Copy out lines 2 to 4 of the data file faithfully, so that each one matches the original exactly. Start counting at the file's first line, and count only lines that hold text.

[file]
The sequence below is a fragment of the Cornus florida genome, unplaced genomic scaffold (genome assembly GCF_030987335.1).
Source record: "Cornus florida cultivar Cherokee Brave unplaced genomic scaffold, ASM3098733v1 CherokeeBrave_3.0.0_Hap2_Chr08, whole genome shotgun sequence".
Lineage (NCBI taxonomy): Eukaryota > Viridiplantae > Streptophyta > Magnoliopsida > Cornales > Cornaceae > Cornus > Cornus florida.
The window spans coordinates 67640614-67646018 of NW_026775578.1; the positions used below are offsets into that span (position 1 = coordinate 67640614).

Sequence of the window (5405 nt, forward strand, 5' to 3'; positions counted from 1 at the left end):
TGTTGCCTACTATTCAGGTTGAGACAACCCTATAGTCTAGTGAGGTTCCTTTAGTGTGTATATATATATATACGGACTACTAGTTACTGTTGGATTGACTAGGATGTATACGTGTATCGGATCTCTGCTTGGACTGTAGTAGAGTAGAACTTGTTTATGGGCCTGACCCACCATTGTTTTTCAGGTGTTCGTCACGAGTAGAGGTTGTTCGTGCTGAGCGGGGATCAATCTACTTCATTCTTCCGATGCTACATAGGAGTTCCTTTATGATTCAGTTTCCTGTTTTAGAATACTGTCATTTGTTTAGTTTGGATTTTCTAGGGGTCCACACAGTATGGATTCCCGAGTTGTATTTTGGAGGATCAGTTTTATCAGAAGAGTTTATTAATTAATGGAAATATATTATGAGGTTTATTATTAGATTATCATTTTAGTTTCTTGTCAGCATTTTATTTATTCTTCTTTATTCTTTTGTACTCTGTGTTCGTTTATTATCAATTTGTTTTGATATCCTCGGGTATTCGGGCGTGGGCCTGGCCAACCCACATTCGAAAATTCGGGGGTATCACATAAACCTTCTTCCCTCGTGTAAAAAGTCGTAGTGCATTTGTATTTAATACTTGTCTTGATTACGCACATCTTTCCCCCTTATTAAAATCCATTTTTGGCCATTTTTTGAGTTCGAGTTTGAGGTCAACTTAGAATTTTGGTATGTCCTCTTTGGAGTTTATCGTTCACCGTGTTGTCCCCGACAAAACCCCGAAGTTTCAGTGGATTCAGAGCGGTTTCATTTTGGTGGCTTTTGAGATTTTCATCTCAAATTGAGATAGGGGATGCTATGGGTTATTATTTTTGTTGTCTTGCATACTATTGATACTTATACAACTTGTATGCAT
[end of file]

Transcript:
Source record: "Cornus florida cultivar Cherokee Brave unplaced genomic scaffold, ASM3098733v1 CherokeeBrave_3.0.0_Hap2_Chr08, whole genome shotgun sequence".
Lineage (NCBI taxonomy): Eukaryota > Viridiplantae > Streptophyta > Magnoliopsida > Cornales > Cornaceae > Cornus > Cornus florida.
The window spans coordinates 67640614-67646018 of NW_026775578.1; the positions used below are offsets into that span (position 1 = coordinate 67640614).